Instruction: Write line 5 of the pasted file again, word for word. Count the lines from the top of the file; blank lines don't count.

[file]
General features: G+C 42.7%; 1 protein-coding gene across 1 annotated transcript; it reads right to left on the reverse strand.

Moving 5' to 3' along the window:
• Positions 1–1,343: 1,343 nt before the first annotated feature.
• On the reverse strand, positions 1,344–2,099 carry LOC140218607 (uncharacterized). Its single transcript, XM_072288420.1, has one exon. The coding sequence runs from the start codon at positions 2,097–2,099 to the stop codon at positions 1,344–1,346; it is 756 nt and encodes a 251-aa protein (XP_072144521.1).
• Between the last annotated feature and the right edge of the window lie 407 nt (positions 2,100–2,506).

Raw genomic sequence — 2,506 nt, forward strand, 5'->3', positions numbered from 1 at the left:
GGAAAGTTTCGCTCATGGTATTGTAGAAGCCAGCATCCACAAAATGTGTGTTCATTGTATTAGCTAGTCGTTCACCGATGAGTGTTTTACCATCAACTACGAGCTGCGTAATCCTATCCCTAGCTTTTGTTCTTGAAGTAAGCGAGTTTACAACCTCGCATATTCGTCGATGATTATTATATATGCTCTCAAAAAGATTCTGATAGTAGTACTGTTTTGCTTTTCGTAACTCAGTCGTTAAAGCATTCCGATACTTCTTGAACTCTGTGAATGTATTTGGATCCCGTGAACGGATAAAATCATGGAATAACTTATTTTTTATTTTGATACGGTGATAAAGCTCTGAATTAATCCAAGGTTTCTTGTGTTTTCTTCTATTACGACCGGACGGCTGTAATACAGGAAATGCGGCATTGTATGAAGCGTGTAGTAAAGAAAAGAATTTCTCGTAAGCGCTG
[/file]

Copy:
• Between the last annotated feature and the right edge of the window lie 407 nt (positions 2,100–2,506).